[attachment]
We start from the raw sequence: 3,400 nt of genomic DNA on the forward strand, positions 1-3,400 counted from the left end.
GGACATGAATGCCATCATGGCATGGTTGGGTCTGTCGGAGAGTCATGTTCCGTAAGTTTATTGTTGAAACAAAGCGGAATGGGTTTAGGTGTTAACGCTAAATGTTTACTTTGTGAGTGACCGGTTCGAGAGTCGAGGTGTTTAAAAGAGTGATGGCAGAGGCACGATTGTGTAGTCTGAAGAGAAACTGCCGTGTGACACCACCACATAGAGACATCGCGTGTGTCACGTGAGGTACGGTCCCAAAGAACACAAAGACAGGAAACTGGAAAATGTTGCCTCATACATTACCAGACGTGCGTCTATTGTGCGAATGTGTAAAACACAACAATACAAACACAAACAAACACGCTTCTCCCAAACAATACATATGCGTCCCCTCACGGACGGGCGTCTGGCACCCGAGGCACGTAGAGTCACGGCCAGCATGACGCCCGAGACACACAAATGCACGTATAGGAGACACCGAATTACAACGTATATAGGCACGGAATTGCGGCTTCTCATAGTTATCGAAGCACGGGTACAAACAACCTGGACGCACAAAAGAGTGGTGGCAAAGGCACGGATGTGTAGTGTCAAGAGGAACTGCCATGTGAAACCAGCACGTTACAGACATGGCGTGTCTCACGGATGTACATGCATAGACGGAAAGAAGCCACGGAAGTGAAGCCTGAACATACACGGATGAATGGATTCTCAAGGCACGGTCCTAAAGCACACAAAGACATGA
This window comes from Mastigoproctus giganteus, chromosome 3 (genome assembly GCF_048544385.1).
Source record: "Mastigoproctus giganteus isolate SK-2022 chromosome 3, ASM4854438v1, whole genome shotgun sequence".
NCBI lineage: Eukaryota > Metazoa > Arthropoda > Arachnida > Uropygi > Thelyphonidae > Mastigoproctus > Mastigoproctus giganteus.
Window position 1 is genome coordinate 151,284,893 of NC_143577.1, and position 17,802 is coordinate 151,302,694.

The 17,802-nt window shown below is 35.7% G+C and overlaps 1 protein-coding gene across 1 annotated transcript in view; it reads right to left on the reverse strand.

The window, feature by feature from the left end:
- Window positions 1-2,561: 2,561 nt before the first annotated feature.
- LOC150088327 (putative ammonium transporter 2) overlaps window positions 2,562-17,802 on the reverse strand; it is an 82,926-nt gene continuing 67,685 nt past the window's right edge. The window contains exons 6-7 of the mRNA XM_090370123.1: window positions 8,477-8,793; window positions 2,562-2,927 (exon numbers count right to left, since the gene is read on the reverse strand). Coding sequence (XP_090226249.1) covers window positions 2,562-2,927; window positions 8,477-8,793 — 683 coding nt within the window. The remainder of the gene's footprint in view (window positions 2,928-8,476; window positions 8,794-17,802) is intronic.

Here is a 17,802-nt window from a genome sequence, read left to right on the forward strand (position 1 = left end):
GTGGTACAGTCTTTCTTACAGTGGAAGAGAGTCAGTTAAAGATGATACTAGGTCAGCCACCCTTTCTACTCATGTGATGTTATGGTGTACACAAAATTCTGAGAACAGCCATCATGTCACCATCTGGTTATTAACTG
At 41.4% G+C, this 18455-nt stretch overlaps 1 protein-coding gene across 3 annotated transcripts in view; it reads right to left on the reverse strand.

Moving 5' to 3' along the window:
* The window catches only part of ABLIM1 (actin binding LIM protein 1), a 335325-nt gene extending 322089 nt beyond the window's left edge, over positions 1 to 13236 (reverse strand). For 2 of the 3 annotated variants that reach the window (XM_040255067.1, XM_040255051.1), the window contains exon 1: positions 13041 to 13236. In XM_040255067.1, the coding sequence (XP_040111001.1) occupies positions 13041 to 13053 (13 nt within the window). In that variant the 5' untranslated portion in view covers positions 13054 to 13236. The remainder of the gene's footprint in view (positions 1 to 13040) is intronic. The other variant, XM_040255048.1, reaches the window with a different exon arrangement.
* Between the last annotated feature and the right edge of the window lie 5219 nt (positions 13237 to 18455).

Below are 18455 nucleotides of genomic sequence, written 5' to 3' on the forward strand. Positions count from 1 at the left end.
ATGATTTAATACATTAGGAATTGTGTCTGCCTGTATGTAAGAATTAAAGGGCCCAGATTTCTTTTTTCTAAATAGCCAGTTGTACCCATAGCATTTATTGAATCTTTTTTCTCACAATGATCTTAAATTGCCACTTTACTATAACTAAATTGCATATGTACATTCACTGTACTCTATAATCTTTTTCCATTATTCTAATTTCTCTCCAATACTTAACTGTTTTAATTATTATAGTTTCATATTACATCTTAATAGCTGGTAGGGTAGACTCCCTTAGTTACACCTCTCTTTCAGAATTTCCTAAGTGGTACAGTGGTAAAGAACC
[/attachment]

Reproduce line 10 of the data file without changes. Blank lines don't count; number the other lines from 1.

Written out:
- LOC150088327 (putative ammonium transporter 2) overlaps window positions 2,562-17,802 on the reverse strand; it is an 82,926-nt gene continuing 67,685 nt past the window's right edge. The window contains exons 6-7 of the mRNA XM_090370123.1: window positions 8,477-8,793; window positions 2,562-2,927 (exon numbers count right to left, since the gene is read on the reverse strand). Coding sequence (XP_090226249.1) covers window positions 2,562-2,927; window positions 8,477-8,793 — 683 coding nt within the window. The remainder of the gene's footprint in view (window positions 2,928-8,476; window positions 8,794-17,802) is intronic.